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Traffic Injury Impacts of Streetcar Systems: Police, EMS, and Contextual Data from Multiple Cities

Abstract: Our presentation will describe lessons learned from collecting data across multiple communities to investigate how new streetcar systems impact transportation-related injuries. New roadway designs and slower automobile traffic speeds associated with streetcar development may reduce the chances of injuries, but new rail tracks, lane configurations, and a more complex mix of pedestrians, bicyclists, and vehicles could introduce greater risk to streetcar corridors. Using Milwaukee and at least four study communities (e.g., Atlanta, Cincinnati, Detroit, Dallas, Kansas City, Oklahoma City, Portland, Salt Lake City, Seattle, Tempe, Tucson, or Washington, DC) and two similarly-sized control communities, we will compile traffic injury, multimodal traffic volume, and roadway design data to test the change in incidence, rate, and geographic distribution of injuries after streetcar projects are implemented. Injury and exposure data will be collected for streetcar corridors and surrounding streets from a three-year period before streetcar construction and a three-year period after the beginning of streetcar operation.

Traffic injury data will come from two primary sources: police traffic crash reports and Emergency Medical Services (EMS) injury records. Importantly, EMS data include some injuries that are not captured in police-reported crashes, such as bicyclist falls caused by streetcar tracks. Vehicle volumes and pedestrian and bicyclist activity data will be gathered to control for exposure and assess injury risk. However, these data are often created using different methods and seldom cover all study corridors, so we will use extrapolation and other approaches where necessary to generate useful exposure estimates. We will be collecting data between May and July 2018, providing a timely example of multi-jurisdiction data collection for transportation injury analysis. Our presentation will assess challenges, including obtaining data, ensuring consistency of police and EMS data records between jurisdictions, and creating comparable geographic data coverage across communities. It will also present preliminary findings about traffic injuries in streetcar corridors to illustrate the types of comparative analysis that are possible using data from multiple communities.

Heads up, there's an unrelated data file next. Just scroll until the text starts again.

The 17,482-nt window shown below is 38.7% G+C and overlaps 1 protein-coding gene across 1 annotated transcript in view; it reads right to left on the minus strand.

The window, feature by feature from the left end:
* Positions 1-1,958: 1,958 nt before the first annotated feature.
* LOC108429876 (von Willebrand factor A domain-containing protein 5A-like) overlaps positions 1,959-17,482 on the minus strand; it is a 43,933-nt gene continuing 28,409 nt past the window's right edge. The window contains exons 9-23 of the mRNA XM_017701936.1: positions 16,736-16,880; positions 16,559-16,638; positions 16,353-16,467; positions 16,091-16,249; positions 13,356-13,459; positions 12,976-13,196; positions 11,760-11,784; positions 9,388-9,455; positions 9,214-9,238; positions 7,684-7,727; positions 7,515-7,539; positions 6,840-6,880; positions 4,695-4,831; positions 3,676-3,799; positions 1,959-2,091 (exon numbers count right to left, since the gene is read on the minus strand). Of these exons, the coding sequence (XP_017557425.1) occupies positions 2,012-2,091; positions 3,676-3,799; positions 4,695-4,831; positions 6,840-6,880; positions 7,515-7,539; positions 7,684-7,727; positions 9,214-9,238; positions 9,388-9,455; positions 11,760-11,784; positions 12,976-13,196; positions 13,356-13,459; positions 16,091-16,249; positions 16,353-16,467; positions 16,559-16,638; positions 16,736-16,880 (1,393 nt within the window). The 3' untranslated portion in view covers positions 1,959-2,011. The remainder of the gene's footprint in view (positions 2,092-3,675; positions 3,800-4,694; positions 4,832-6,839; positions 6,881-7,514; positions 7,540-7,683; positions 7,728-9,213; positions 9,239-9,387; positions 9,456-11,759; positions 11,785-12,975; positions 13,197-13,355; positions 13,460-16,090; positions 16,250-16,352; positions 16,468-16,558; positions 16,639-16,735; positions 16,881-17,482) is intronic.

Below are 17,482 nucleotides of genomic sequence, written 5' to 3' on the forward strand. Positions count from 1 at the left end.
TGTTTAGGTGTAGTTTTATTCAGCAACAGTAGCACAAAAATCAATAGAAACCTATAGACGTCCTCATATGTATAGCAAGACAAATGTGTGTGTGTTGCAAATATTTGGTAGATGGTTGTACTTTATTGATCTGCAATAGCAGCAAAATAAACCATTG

Dr. Robert Schneider  -  Associate Professor in the UW-Milwaukee Department of Urban Planning, has more than 15 years of experience in the pedestrian and bicycle transportation field. His research focuses on three interrelated areas of multimodal planning: travel behavior, safety analysis, and performance measurement. Dr. Schneider’s safety research has developed a new method to classify pedestrian and bicyclist crashes, identified roadway design and pedestrian behavior characteristics associated with driver yielding at crosswalks, and modeled the relationship between intersection design characteristics (e.g., median islands, designated right-turn lanes) and pedestrian crashes after controlling for pedestrian and motor vehicle volumes. Dr. Schneider is the current chair the Transportation Research Board Pedestrian Committee, providing national and international leadership that bridges the academic and professional community.

 

 


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